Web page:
By Paul Chappell
When God created marriage, he said it was “very good.” And that was an understatement. Marriage is incredible. It’s awesome. It’s satisfying.
I don’t just refer to my marriage (although it is), but the idea of marriage itself.
Marriage, as God designed it, is a gift full of gifts. It includes companionship, completion, acceptance, love and intimacy.
And part of what makes this gift so exquisite is its exclusivity. At its deepest and most intimate level, marriage is valuable and satisfying because it is exclusive.
Of course, not everyone believes this. And we were reminded of that often over the past days with the news of Hugh Hefner’s death. Founder of Playboy Magazine and leader of the American sexual revolution, Hefner absolutely rejected the premise with which I opened this article.
Many of the news stories about Hefner, in fact, including one by the Associated Press, have included or referenced his statements related to his Methodist upbringing and his determination to throw off puritanical restraints and champion the way to freer societal norms.
“Part of the reason that I am who I am is my Puritan roots run deep,” he told The Associated Press in 2011. “My folks are Puritan. My folks are prohibitionists. There was no drinking in my home. No discussion of sex. And I think I saw the hurtful and hypocritical side of that from very early on.”
Thankfully, many of the articles have also noted that the way in which he set out to do this degraded and objectified women.
There’s no doubt that Hefner was wildly successful—by any measurements—in accomplishing his goals. From a business standpoint, he became tremendously wealthy, and from a cultural revolution standpoint, he set forces in motion that will never be turned back.
But I don’t believe Hugh Hefner understood at what cost he did it.
In Hefner’s ideas of freedom, he hurt countless others. And that’s not just true of the women who were his girlfriends, lovers or models who have spoken out on these issues. But it’s perhaps even more true of those who have suffered because of the cultural acceptance of pornography and the sexual revolution.
Actually, as a pastor who has the privilege of counseling hurting people, I believe I have a truer picture of the cost of what the sexual revolution, and in particular, the porn industry has brought about:
· It’s the heart-wrenching, shoulder-shaking sobs when a wife learns her husband is addicted to porn and she knows she can’t compete with his imagination.
· It’s the little girl who gets up in the middle of the night for water and sees what Dad is looking at on the computer—and now has nightmares.
· It’s the marriage dreams (and perhaps marriage as well) that are shattered because of airbrushed pictures and unrealistic fantasies.
· It’s the child crying himself to sleep because he thinks it’s his fault mom and dad didn’t stay together.
· It’s the wife who is degraded by unfair comparisons.
· It’s the husband who cannot break free from his lust.
· It’s the loss of what could have been—freedom and satisfaction as God created it.
The lifestyle that Hugh Hefner was so proud to have normalized isn’t freedom at all. It’s terrible, terrible heartache. It’s a cheap substitute for something so much better.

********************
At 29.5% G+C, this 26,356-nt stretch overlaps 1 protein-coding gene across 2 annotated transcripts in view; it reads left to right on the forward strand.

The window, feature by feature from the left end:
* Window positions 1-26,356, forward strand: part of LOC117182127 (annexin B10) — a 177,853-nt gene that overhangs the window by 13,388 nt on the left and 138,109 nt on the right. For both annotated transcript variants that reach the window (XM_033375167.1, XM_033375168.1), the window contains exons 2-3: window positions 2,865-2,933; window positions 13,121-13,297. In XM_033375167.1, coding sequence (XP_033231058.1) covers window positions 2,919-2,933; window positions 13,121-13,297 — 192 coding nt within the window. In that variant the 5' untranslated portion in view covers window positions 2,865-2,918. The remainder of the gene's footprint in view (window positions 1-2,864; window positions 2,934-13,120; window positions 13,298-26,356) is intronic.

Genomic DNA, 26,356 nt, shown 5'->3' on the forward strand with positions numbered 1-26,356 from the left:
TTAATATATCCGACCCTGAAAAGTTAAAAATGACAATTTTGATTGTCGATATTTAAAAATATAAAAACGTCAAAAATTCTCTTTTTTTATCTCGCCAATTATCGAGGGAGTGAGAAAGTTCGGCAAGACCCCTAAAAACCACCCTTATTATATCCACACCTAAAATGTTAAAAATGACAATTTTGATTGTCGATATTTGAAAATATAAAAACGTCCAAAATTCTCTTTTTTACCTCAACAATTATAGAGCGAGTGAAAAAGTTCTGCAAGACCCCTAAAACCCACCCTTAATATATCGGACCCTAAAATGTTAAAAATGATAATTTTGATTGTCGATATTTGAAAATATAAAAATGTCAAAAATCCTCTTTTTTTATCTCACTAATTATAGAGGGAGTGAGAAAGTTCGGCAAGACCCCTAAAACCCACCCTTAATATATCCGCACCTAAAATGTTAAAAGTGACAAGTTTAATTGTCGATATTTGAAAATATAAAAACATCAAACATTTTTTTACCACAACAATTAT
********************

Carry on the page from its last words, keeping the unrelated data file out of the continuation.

Why do I say this?
1. Relationships as God designed them are incredible.
But Hefner’s statements about his upbringing indicate that he never understood the gift of exclusive marital intimacy. He saw only restriction, rather than value of faithfulness.
God’s design for marital intimacy isn’t a stifled version of something better. It is the most satisfying version of something otherwise polluted.
God made sex to be a celebration of the purest, most faithful love—not an expression of self-love.
2. Twisting God’s design hurts everyone involved.
I’m not sure what Hefner meant by saying that he saw the “hurtful and hypocritical side” of what he thought of as puritanism. If he meant that he saw an outward show of abstinence but hidden indulgences in lust, then he was correct that it was both hurtful and hypocritical. But exercising the restraint of faithful love to your spouse isn’t hypocritical.
In fact, as many have noted over this past week, there is an embarrassingly hypocritical side to “freeing” men to use women as objects.
When you live in moral freedom, you can enjoy marital intimacy that is satisfying to both husband and wife. (See Proverbs 5:15-19 and Song of Solomon.) But when you live in the fantasy world of porn or a life of unfaithfulness, you are kept in bondage by your own addictions. And then you are left to suffer the consequences of them.
3. Freedom is possible.
The beauty of God’s love is that Christ can bring you from where you are to where He wants you to be. Freedom is not just for the one who never struggled. It is for you, for me, for every one of us who falls short.
The Bible doesn’t present a God we can’t reach. It presents a God who loves us even though we fall short. It tells of a Christ who came and died in our place for our sin and offers us forgiveness as a gift (Romans 6:23).
People who have been held by porn, or suffered as a result of it, often need help to break free and discover the power and healing of the gospel. If that’s you, I encourage you to get that help. But never believe that it’s not available.
Don’t fall for the lie that a cheap substitute is better than the real thing. It’s not worth it when it costs so dearly and leaves you with so little.
There is a real thing—and it’s very good.
Dr. Paul Chappell is the pastor of Lancaster Baptist Church and the president of West Coast Baptist College in Southern California. He and his wife, Terrie, have just written a new book titled “Are We There Yet? Marriage—A Perfect Journey for Imperfect Couples.”
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